Viruses in managed honeybees are spilling over to wild bumblebee populations though the shared use of flowers, a first-of-its-kind study reveals. This research suggests commercial apiaries may need to be kept away from areas where there are vulnerable native pollinator species, like the endangered rusty patched bumblebee. (2019-06-26)

Had your morning coffee? Thank a killer bee
Debunking the widely held belief that the self-pollinating shrub that produces the Arabica coffee bean has no use for insects, David W. Roubik of the Smithsonian Tropical Research Institute has demonstrated that pollination - particularly by non-native African honeybees - dramatically boosts the yield from coffee plants. The research emphasizes the importance of shade-grown coffee - not only to improve the flavor of the beverage, but also to maintain the habitat for naturalized honeybees and other pollinators. (2002-06-12)

Bumblebees get by with a little help from their honeybee rivals
Bumblebees can use cues from their rivals the honeybees to learn where the best food resources are, according to new research from Queen Mary, University of London. (2012-02-14)

Bee warned -- Study finds pesticides threaten native pollinators
A new Cornell study of New York state apple orchards finds that pesticides harm wild bees, and fungicides labeled 'safe for bees' also indirectly may threaten native pollinators. (2015-06-04)

This flower smells like a bee under attack
A new discovery takes plants' deception of their pollinators to a whole new level. Researchers reporting in Current Biology on Oct. 6 found that the ornamental plant popularly known as Giant Ceropegia fools certain freeloading flies into pollinating it by mimicking the scent of honeybees under attack. The flies find that smell attractive because they typically dine on the drippings of honeybees that are in the clutches of a spider or other predatory insect. (2016-10-06)

Cyprian honeybees kill their enemy by smothering them
For the first time, researchers have discovered that when Cyprian honeybees mob and kill their arch enemy, the Oriental hornet, the cause of death is asphyxiation. They reported their findings in the Sept. 18, 2007, issue of Current Biology, a publication of Cell Press. (2007-09-17)

A smelling bee?
If there were an international smelling bee, a deadly mite would be a favorite to win. (2015-06-03)

Honeybees at risk from Zika pesticides
Up to 13 percent of US beekeepers are in danger of losing their colonies due to pesticides sprayed to contain the Zika virus, new research suggests. (2018-10-29)

Honeybee brain development may enhance waggle dance communication
Changes in a vibration-sensitive neuron may equip forager honeybees for waggle dance communication, according to research recently published in eNeuro. (2019-08-26)

Hives ferment a yeasty brew, attract beetle pest
The honeybee's alarm signal may not only bring help, but also attract the small hive beetle. Now, an international team of researchers has found that small hive beetles can detect some alarm pheromones at levels below that detected by honeybees. (2007-05-16)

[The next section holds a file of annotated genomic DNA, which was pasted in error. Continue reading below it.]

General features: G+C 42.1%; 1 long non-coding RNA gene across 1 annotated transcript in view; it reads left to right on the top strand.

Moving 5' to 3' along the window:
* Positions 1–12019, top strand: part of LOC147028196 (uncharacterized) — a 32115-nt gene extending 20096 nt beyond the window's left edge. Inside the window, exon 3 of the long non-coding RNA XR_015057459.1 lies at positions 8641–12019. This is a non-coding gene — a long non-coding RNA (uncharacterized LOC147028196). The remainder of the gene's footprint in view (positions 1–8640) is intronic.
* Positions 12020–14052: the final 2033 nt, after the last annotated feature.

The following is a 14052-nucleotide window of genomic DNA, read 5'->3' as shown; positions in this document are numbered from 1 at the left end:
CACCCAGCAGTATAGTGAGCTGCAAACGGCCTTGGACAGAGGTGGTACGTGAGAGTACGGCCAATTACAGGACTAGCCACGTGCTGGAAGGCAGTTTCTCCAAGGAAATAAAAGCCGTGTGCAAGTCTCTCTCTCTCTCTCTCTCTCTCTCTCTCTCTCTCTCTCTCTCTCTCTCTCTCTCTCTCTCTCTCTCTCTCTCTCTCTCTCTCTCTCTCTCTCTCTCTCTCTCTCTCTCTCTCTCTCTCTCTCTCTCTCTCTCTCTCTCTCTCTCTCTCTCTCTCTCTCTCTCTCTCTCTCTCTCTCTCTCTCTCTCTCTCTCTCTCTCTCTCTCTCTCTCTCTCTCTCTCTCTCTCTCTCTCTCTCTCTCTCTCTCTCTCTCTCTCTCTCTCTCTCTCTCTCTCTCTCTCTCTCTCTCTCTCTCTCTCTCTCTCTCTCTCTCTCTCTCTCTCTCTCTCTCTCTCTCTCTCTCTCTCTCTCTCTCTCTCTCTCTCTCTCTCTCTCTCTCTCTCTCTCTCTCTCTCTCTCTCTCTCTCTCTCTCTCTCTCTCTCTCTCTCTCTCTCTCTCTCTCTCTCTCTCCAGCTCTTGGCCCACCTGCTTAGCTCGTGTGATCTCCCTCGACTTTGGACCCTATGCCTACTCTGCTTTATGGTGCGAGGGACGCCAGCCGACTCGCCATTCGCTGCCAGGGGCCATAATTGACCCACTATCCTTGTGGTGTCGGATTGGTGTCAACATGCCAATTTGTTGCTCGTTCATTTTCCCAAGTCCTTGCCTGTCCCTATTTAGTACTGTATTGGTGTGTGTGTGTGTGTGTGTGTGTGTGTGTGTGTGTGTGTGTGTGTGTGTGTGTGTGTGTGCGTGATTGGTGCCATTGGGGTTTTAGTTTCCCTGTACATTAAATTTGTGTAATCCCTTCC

Stronger pesticide regulations likely needed to protect all bee species, say studies
Regulators worldwide currently use honeybees as the sole model species failing to account for potential threats posed by agrochemicals to the full diversity of bee species from bumblebees to solitary bees, which are probably more important for pollination of food crops than managed honeybees. They are potentially more vulnerable to pesticides given they nest in the ground and bumblebee queens have different life cycles that could increase exposure. (2018-12-11)

EMBO recognizes German zoologist for public communication
Juergen Tautz from the University of Wuerzburg will receive a special discretionary prize, as part of the 2008 EMBO Award for Communication in the Life Sciences. The European Molecular Biology Organization awards the prize annually to a practicing scientist in Europe for outstanding communication with the public. The additional award was made in recognition of Tautz's long-term public communication activity on a single organism using all available media. (2008-08-27)

Pesticides used to help bees may actually harm them
Honeybees from chlorothalanil-treated hives showed the greatest change in gut microbiome. (2016-08-08)

Think of honeybees as 'livestock,' not wildlife, argue experts
Contrary to public perception, die-offs in honeybee colonies are an agricultural not a conservation issue, argue Cambridge researchers, who say that manged honeybees may contribute to the genuine biodiversity crisis of Europe's declining wild pollinators. (2018-01-25)

Pollinators focus of international conference
The decline of pollinator populations around the world and the potential causes and cures for the decline will be the focus of the International Conference on Pollinator Biology, Health and Policy, July 24-28, 2010, Penn State's University Park campus. (2010-06-17)

How does a honeybee queen avoid inbreeding in her colony?
Recombination, or crossing-over, occurs when sperm and egg cells are formed and segments of each chromosome pair are interchanged. This process plays an crucial role in the maintenance of genetic variation. Matthew Webster and Andreas Wallberg at the Biomedical Centre, Uppsala University, have studied recombination in honeybees. The extreme recombination rates found in this species seem to be crucial for their survival. (2015-04-29)

Honeybee dance breaks down cultural barrier
Asian and European honeybees can learn to understand one another's dance languages despite having evolved different forms of communication, an international research team has shown for the first time. The findings are published this week in the journal PLoS ONE. (2008-06-03)

New orchid deception found: wearing the scent of hornet's prey
Orchids are famous for their deceptions. Most of those with nothing of value to offer their pollinators lure them instead with the scents of more rewarding flowers or potential mates. Now, a report published online on Aug. 6 in Current Biology, a Cell Press publication, reveals for the first time that a species of orchid, which lives on the Chinese island of Hainan, fools its hornet pollinator by issuing a chemical that honeybees use to send an alarm. (2009-08-06)

Honeybee dance dialects
Honeybees use their waggle dance to tell their conspecifics where to find food. Depending on the honeybee species, there are different dance dialects, as a German-Indian research team has shown. (2020-03-04)

Bees? Please. These plants are putting ants to work
This is the first plant species in the world found to have adapted traits that enables a mutually beneficial relationship with ants. (2020-06-10)

Page 1 of 10 | 366 Results
   First   Previous   Next      Last   
Brightsurf.com is a participant in the Amazon Services LLC Associates Program, an affiliate advertising program designed to provide a means for sites to earn advertising fees by advertising and linking to Amazon.com.